This is a short note intended mainly to provide a link to the slides (about 5 MB, Adobe pdf) I used for a talk I gave on June 20 to the Churchville Photo Club in Pennsylvania.

My presentation used selected images and portfolios to illustrate (and give at least some credence to the sincerity of) my ongoing journey toward self-discovery as shaped by physics, tao, and photography.

I'd like to thank the club's president, Felix Gomes, and Vice President, Marty Golin, for their kind invite and hospitality; and all the attendees who endured not just the 2+ hours worth of (what must surely have been less than completely intelligible) "babble-speak" about the philosophical dimensions of fine-art photography, but did so in a non air conditioned room that barely shielded all those enclosed within from the 90+ deg(F) heat and 90% humidity outside. (By the time I finished, I felt - and looked - as though I had just escaped from an unsupervised sauna set to an inhuman "Danger: lethally hot and humid" setting!).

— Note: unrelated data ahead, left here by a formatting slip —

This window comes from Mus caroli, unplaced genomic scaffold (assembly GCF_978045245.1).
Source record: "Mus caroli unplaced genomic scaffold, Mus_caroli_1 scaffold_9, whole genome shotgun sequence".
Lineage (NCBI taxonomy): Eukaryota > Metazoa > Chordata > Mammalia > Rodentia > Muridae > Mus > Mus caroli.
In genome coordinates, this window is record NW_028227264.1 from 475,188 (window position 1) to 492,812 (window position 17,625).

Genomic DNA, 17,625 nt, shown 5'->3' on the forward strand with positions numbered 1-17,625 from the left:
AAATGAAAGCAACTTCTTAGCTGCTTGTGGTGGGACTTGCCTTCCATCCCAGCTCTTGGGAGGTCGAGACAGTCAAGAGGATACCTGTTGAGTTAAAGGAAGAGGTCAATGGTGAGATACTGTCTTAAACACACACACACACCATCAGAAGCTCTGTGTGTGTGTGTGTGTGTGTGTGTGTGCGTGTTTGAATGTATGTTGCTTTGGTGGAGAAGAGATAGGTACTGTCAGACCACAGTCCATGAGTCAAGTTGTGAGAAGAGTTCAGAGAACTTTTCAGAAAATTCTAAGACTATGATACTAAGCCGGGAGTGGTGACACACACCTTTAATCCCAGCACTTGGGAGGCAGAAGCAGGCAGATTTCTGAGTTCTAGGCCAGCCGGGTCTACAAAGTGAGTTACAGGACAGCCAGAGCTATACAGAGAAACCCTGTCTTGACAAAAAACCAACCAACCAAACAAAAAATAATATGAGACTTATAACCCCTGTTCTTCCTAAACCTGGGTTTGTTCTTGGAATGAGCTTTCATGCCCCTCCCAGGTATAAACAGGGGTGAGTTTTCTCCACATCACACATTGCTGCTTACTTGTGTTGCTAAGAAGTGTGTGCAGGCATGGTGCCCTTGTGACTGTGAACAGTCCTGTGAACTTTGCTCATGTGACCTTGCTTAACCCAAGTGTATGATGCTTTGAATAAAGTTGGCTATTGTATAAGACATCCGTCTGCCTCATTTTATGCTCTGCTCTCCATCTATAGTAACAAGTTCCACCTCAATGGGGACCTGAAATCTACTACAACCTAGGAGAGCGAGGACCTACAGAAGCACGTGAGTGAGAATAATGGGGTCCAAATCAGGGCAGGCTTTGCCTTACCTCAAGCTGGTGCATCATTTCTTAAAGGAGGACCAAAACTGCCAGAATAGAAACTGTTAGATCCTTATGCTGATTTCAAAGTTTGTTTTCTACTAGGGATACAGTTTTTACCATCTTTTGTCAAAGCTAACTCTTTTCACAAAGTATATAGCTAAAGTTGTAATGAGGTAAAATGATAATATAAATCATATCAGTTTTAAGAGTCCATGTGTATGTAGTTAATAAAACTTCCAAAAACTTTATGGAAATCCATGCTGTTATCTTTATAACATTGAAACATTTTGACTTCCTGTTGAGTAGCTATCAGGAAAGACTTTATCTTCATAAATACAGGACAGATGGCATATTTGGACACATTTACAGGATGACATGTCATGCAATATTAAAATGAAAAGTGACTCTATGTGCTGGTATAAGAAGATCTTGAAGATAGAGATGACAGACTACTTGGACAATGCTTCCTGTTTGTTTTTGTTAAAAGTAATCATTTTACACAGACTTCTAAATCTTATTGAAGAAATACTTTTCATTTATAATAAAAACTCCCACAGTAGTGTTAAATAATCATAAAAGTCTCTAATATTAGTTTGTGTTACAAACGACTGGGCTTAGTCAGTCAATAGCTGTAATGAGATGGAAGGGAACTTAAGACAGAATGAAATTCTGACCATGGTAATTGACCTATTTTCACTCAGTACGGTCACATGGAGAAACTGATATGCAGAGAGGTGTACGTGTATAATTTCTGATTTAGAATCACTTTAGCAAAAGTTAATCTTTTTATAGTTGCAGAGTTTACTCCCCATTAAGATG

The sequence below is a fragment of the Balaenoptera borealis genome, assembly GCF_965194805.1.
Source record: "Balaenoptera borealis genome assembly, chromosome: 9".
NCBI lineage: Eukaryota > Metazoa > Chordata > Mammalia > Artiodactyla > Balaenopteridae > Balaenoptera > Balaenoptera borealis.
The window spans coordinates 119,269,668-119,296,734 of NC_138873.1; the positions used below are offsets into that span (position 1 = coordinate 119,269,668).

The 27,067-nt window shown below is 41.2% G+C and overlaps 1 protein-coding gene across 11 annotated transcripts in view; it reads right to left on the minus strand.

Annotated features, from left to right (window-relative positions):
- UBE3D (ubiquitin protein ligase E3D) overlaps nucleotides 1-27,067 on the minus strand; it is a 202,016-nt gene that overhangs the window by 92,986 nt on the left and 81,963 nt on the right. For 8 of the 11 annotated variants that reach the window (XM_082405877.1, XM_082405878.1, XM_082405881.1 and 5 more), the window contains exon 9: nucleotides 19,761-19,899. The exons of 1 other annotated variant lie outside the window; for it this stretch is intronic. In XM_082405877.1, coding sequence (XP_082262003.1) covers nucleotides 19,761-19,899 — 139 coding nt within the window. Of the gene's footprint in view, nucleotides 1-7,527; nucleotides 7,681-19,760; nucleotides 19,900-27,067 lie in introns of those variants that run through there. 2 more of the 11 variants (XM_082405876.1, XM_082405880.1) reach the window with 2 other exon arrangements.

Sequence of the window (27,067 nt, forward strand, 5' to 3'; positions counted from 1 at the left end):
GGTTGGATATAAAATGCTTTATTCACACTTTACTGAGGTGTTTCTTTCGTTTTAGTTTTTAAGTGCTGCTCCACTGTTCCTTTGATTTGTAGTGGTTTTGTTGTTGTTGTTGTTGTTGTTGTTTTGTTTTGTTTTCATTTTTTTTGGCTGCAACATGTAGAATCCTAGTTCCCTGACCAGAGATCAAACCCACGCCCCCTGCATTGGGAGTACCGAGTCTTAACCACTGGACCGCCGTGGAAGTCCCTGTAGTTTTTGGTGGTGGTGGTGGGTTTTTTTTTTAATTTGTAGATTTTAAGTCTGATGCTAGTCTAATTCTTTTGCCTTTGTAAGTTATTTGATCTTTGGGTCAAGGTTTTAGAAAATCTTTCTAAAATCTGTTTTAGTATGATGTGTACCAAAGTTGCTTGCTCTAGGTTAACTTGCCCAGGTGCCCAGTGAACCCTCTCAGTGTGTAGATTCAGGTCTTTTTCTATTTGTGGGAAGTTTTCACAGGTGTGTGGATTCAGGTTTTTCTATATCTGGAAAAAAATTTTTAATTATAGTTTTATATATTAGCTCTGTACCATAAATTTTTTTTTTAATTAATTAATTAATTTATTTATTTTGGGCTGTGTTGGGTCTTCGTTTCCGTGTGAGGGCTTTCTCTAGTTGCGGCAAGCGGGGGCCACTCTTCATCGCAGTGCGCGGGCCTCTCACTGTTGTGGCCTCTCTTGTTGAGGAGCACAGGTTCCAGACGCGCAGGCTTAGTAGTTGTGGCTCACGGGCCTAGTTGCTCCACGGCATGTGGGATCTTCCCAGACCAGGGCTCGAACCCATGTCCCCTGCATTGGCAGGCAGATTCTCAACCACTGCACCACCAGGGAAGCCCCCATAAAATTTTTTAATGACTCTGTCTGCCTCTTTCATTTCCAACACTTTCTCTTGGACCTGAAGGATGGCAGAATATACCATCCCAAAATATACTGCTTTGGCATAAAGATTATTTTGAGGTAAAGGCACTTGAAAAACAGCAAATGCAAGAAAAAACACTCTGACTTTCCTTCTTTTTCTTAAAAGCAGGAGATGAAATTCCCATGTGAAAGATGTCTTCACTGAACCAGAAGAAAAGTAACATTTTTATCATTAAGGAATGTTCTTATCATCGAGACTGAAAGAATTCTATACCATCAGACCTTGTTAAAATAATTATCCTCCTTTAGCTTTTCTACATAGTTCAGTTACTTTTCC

But while the conditions were far from ideal, the venue itself - nestled within a wonderful nature center about an hours' drive from Philadelphia - could not have been more idyllic. My 12 yo son, an avid naturalist, and I arrived about an hour early, and had an opportunity to walk the grounds and just revel in the quiet gentle ambiance of the center. We both promised to return here for some quality time whenever the opportunity for such a trip next arises: he, to just explore and look for insects and frogs; his dad to train his "other eye" on the beauty of the park (I was sans camera gear for this entire trip, and felt, as all photographers do, considerably less than whole).